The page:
I have been reflecting on the importance of having inter-generational friendships, in relation to the type of society in which we live which is riven by a huge paradox.
Thanks to the Internet-expedited social media revolution, never in human history have we been so inter-connected at so many levels worldwide as we are now. This fact co-exists with a rising tide of human loneliness, especially amongst older people, who in terms of life experience are probably the richest members of our human community.
Today I have decided in my own small way to bridge this paradox, by using the Internet to tell a very personal story of inter-generational friendship which I hope will inspire other people to reach out and make connections in their own way across the generations.
In 2012 I decided to return to work part-time after a long career break. Since some of my work involves making recordings both of one-to-one sessions and of classes, I needed to familiarise myself with digital MP3 recordings. My trusty old tape machine was now well and truly out of date! Worse still, I felt very ‘rusty’ as far as making recordings was concerned and did not wish to inflict myself on an unsuspecting public without having had some practice. But who would I ask to be my guinea pig?
One morning – in the shower, where I always get my best ideas – I hit on the idea of asking a good friend two decades older than me whether I could make some recordings of her life history. She was born in 1928, just before the stock market crash of 1929 which ushered in the Great Depression.
One of my main interests is looking at individual human lives in relation to the Big Picture. So, getting my friend to tell her life story against the backdrop of the most turbulent, changeful century in human history seemed to me to be a wonderful project to set up for my MP3 recording initiation. But would she do it?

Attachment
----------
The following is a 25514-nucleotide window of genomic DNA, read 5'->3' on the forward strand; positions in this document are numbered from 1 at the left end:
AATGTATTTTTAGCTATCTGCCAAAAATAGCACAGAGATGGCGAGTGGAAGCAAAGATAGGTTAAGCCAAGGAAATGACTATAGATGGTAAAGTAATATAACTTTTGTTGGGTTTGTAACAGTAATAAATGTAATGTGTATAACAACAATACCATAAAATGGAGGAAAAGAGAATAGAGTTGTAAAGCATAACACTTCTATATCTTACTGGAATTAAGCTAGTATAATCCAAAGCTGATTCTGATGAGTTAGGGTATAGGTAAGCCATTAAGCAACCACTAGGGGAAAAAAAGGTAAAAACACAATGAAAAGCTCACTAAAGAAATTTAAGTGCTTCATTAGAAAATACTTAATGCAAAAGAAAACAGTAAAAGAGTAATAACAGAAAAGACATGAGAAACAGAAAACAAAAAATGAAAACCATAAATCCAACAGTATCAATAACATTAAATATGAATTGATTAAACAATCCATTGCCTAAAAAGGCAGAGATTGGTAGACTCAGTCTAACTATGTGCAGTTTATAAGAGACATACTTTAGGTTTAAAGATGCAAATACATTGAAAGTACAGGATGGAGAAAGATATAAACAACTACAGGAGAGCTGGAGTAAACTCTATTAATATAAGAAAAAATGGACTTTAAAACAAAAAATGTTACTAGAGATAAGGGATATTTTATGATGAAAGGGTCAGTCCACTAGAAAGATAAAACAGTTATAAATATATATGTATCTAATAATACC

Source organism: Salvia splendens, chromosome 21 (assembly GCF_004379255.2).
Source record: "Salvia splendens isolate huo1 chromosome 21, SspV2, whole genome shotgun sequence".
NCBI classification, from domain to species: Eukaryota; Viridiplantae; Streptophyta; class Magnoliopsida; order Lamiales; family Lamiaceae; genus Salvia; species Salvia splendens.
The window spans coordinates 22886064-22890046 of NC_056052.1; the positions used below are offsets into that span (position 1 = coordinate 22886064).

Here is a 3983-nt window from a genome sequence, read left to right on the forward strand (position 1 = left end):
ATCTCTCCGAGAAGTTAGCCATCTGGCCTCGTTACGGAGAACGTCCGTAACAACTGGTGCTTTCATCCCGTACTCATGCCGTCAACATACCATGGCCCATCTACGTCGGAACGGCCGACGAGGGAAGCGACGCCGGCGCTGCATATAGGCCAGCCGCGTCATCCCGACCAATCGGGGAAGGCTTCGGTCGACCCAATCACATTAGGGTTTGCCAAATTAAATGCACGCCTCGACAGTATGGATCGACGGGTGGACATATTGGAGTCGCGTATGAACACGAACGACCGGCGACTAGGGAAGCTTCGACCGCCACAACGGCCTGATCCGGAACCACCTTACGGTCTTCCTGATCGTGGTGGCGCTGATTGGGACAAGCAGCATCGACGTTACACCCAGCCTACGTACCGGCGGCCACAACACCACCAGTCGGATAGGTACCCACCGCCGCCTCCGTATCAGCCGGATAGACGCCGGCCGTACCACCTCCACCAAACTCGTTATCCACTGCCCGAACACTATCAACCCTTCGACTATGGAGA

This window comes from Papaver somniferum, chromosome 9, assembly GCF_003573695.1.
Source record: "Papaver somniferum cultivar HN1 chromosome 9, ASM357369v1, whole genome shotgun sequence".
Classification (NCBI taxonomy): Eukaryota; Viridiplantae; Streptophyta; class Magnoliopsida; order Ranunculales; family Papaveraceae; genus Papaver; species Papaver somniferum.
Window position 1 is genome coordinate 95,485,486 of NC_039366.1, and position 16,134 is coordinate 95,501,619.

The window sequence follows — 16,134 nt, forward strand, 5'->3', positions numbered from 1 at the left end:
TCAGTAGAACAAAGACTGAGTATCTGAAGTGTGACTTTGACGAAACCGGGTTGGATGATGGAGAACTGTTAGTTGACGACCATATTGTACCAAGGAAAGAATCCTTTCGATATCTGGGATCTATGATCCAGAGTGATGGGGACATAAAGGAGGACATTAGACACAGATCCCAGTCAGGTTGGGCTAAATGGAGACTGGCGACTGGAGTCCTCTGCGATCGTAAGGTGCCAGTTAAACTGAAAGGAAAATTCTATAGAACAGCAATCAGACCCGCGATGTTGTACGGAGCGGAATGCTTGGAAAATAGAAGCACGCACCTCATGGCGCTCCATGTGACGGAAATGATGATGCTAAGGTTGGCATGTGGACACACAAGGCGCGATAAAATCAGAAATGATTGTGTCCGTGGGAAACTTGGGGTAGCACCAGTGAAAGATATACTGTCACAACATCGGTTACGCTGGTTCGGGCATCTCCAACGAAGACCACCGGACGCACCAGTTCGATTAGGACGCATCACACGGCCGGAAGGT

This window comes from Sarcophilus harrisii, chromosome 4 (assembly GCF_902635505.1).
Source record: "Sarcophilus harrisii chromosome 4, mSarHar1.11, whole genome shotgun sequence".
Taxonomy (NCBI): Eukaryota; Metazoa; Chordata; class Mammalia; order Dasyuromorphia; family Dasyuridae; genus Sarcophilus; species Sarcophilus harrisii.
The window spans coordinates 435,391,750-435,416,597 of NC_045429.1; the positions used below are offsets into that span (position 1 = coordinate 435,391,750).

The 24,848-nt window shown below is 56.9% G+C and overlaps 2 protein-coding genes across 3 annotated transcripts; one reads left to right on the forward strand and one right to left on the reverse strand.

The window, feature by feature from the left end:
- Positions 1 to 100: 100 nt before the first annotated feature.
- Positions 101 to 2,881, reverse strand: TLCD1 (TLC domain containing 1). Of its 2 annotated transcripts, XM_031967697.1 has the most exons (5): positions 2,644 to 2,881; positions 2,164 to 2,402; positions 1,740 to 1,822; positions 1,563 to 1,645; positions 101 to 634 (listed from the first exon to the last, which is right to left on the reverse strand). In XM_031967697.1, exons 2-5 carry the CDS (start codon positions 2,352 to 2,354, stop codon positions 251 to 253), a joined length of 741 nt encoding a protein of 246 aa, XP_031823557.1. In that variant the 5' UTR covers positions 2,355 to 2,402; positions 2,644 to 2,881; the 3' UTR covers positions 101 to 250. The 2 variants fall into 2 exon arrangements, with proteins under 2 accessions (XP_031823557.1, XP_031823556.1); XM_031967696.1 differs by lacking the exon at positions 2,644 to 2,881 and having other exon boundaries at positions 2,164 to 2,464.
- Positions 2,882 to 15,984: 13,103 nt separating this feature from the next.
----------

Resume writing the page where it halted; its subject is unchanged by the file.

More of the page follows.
Of course she did! Peggy, my good friend, is always up for a new ploy. We embarked on our recording sessions in the spring of 2012. Twenty sessions and one year later, our project was complete. Peggy now has three copies of her life story, unfolding through those recordings, to give to each of her children. In typically irreverent fashion she said to me, in response to my enquiry regarding when she would be giving them out: “They can listen to them after I’ve kicked the bucket!!”
It was a privilege and an honour to do this piece of work with Peggy. To round the whole thing off, we did a concluding recording in which we reflected on the experience, what we had both gained from it (Lots!!), and how important it is for us all to make good friendships and connections throughout our whole lives.
There is plenty of irreverence and laughter in this short recording, as well as seriousness and poignancy. Peggy and I have decided to share it with you. We hope you listen, enjoy, let us have your feedback –and hopefully feel inspired to embark on something similar yourselves.
We only hope, if you do, that (as once happened to us) a bulldozer doesn’t start noisily digging up the road just outside your window as you begin your recording session!
550 words copyright Anne Whitaker 2014
Licensed under Creative Commons – for conditions see Home Page
10 thoughts on “Some thoughts on friendship: Anne and Peggy chew the fat…”
that is a lovely photo, and peggy looks like an amazing person.
in the 1980’s, i met a dear 90 year old woman who wanted me to do some illustrations for her book. we became great friends.
i will never forget the day she said, ‘if i could live my life over again, the one thing i would do differently is to visit the elderly more often.’… those words had a huge impact on my life, and i will forever hold her wish in my heart.
when i am in town i will listen to this when the internet is faster.
Many thanks, Lisa – and for sharing your story. I keep telling Peggy she is my role model for how to grow older with grace, acceptance and humour. But, being Peggy, she just brushes me off: “Away with you!!”. I hope and trust that she knows I mean it. I feel fortunate to have such an inspiring older woman in my life.
I so enjoyed the post, and the interview. What crosses my mind is that my best friends are getting up there — one is 80, the other 75. The time is here for me to make some new, younger friends, too. Even “friends in community”, such as those met through interest groups and activities are important. It’s funny to be the “baby” of my group of friends, and yet know that I’m seen as “old” by many with whom I interact.